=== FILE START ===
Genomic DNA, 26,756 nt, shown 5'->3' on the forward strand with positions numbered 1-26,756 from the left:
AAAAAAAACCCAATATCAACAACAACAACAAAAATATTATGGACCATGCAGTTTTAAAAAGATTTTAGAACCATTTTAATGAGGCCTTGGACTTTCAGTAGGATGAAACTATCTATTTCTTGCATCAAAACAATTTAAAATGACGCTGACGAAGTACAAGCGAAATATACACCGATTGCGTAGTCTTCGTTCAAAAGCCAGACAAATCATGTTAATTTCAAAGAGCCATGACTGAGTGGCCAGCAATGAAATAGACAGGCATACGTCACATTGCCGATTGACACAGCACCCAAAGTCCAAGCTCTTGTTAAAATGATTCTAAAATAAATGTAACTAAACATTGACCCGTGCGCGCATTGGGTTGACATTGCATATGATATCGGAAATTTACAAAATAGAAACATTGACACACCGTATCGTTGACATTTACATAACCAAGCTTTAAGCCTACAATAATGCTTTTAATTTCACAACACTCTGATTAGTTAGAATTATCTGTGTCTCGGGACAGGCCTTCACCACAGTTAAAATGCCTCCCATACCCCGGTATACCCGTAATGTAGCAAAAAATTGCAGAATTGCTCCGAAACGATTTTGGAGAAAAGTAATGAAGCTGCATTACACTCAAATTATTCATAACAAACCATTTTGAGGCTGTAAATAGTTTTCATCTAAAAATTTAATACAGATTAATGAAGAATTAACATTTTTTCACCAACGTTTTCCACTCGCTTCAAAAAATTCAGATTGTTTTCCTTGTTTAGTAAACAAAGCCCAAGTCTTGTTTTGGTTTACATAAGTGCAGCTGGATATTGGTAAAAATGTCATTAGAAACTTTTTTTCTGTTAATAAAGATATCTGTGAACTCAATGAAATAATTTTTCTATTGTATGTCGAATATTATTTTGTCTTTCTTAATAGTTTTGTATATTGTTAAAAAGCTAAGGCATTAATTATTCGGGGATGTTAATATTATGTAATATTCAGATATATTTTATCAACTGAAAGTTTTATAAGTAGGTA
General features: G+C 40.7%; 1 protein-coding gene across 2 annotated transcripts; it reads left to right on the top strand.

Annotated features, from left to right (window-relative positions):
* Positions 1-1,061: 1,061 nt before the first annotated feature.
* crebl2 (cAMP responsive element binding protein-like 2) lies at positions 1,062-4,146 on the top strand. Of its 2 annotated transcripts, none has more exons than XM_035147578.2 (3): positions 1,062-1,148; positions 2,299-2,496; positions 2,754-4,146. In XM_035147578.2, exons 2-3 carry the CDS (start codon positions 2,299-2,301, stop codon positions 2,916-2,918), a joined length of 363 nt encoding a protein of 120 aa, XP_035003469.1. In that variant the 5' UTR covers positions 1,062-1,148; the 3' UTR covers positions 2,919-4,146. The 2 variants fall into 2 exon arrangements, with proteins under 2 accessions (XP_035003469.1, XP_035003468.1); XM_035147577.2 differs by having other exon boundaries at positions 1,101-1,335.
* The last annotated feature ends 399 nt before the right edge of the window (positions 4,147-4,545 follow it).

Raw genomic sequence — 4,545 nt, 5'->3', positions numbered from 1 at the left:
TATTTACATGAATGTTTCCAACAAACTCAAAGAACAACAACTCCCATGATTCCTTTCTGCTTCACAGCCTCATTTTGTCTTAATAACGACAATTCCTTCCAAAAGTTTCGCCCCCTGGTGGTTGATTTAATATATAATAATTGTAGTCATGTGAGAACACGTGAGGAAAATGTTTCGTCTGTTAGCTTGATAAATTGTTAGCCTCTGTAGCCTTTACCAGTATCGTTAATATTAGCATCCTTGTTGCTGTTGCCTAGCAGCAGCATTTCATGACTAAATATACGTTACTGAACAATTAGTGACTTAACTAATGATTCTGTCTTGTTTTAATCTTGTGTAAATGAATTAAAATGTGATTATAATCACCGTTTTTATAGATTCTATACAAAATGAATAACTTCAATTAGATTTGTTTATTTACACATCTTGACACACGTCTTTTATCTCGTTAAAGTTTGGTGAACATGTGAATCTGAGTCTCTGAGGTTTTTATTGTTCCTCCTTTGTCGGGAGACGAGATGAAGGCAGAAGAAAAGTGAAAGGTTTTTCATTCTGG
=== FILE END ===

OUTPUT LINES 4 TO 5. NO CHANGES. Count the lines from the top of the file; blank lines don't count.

Annotated features, from left to right (window-relative positions):
* Positions 1-1,061: 1,061 nt before the first annotated feature.